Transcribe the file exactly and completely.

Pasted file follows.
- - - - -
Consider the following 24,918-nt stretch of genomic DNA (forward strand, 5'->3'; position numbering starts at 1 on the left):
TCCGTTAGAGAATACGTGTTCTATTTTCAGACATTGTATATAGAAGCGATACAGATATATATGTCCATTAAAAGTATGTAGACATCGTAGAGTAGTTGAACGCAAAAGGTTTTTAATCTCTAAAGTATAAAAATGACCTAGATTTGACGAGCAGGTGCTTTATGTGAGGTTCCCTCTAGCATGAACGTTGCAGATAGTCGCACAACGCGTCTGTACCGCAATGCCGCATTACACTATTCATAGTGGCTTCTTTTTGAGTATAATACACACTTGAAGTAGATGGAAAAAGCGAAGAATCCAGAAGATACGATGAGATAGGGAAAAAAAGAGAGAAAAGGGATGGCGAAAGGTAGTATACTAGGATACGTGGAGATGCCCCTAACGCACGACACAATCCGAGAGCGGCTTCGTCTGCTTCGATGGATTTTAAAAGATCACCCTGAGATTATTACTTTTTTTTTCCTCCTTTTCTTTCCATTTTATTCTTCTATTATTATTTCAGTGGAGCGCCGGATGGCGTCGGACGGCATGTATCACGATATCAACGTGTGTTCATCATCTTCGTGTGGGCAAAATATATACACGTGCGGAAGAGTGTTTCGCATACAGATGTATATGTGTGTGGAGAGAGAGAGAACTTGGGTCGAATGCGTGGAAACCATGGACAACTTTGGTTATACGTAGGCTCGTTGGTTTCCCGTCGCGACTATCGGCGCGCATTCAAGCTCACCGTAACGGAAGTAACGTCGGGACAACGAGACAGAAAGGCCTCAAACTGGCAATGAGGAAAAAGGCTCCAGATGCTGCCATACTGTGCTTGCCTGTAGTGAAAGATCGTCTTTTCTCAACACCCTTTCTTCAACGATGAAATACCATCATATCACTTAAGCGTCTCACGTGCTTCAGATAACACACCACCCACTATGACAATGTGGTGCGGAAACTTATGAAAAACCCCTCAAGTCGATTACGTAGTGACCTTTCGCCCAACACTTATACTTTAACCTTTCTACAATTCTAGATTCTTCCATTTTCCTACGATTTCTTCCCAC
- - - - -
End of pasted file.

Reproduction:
Consider the following 24,918-nt stretch of genomic DNA (forward strand, 5'->3'; position numbering starts at 1 on the left):
TCCGTTAGAGAATACGTGTTCTATTTTCAGACATTGTATATAGAAGCGATACAGATATATATGTCCATTAAAAGTATGTAGACATCGTAGAGTAGTTGAACGCAAAAGGTTTTTAATCTCTAAAGTATAAAAATGACCTAGATTTGACGAGCAGGTGCTTTATGTGAGGTTCCCTCTAGCATGAACGTTGCAGATAGTCGCACAACGCGTCTGTACCGCAATGCCGCATTACACTATTCATAGTGGCTTCTTTTTGAGTATAATACACACTTGAAGTAGATGGAAAAAGCGAAGAATCCAGAAGATACGATGAGATAGGGAAAAAAAGAGAGAAAAGGGATGGCGAAAGGTAGTATACTAGGATACGTGGAGATGCCCCTAACGCACGACACAATCCGAGAGCGGCTTCGTCTGCTTCGATGGATTTTAAAAGATCACCCTGAGATTATTACTTTTTTTTTCCTCCTTTTCTTTCCATTTTATTCTTCTATTATTATTTCAGTGGAGCGCCGGATGGCGTCGGACGGCATGTATCACGATATCAACGTGTGTTCATCATCTTCGTGTGGGCAAAATATATACACGTGCGGAAGAGTGTTTCGCATACAGATGTATATGTGTGTGGAGAGAGAGAGAACTTGGGTCGAATGCGTGGAAACCATGGACAACTTTGGTTATACGTAGGCTCGTTGGTTTCCCGTCGCGACTATCGGCGCGCATTCAAGCTCACCGTAACGGAAGTAACGTCGGGACAACGAGACAGAAAGGCCTCAAACTGGCAATGAGGAAAAAGGCTCCAGATGCTGCCATACTGTGCTTGCCTGTAGTGAAAGATCGTCTTTTCTCAACACCCTTTCTTCAACGATGAAATACCATCATATCACTTAAGCGTCTCACGTGCTTCAGATAACACACCACCCACTATGACAATGTGGTGCGGAAACTTATGAAAAACCCCTCAAGTCGATTACGTAGTGACCTTTCGCCCAACACTTATACTTTAACCTTTCTACAATTCTAGATTCTTCCATTTTCCTACGATTTCTTCCCAC